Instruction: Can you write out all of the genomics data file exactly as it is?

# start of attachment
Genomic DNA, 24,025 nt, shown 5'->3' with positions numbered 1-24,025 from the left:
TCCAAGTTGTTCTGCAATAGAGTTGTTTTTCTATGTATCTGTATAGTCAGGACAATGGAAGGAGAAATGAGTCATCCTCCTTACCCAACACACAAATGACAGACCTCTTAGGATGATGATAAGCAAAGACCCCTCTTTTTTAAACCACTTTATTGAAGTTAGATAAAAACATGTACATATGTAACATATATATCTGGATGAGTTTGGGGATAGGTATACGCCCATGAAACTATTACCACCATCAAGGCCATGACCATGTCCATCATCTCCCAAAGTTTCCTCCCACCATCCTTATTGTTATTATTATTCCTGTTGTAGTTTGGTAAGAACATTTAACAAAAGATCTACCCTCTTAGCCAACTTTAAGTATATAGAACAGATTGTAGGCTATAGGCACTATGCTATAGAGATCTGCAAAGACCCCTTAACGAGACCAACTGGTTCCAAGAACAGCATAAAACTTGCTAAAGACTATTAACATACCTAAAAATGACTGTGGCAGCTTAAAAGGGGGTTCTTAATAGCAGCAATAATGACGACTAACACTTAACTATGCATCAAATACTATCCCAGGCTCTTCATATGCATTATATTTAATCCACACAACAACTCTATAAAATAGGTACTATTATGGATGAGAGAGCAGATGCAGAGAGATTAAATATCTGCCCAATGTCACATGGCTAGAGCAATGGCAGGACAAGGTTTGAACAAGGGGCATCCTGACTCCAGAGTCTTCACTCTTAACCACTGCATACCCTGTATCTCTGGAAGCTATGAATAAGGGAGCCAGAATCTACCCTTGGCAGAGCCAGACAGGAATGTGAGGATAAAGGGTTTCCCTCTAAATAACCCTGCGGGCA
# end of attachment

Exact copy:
Genomic DNA, 24,025 nt, shown 5'->3' with positions numbered 1-24,025 from the left:
TCCAAGTTGTTCTGCAATAGAGTTGTTTTTCTATGTATCTGTATAGTCAGGACAATGGAAGGAGAAATGAGTCATCCTCCTTACCCAACACACAAATGACAGACCTCTTAGGATGATGATAAGCAAAGACCCCTCTTTTTTAAACCACTTTATTGAAGTTAGATAAAAACATGTACATATGTAACATATATATCTGGATGAGTTTGGGGATAGGTATACGCCCATGAAACTATTACCACCATCAAGGCCATGACCATGTCCATCATCTCCCAAAGTTTCCTCCCACCATCCTTATTGTTATTATTATTCCTGTTGTAGTTTGGTAAGAACATTTAACAAAAGATCTACCCTCTTAGCCAACTTTAAGTATATAGAACAGATTGTAGGCTATAGGCACTATGCTATAGAGATCTGCAAAGACCCCTTAACGAGACCAACTGGTTCCAAGAACAGCATAAAACTTGCTAAAGACTATTAACATACCTAAAAATGACTGTGGCAGCTTAAAAGGGGGTTCTTAATAGCAGCAATAATGACGACTAACACTTAACTATGCATCAAATACTATCCCAGGCTCTTCATATGCATTATATTTAATCCACACAACAACTCTATAAAATAGGTACTATTATGGATGAGAGAGCAGATGCAGAGAGATTAAATATCTGCCCAATGTCACATGGCTAGAGCAATGGCAGGACAAGGTTTGAACAAGGGGCATCCTGACTCCAGAGTCTTCACTCTTAACCACTGCATACCCTGTATCTCTGGAAGCTATGAATAAGGGAGCCAGAATCTACCCTTGGCAGAGCCAGACAGGAATGTGAGGATAAAGGGTTTCCCTCTAAATAACCCTGCGGGCA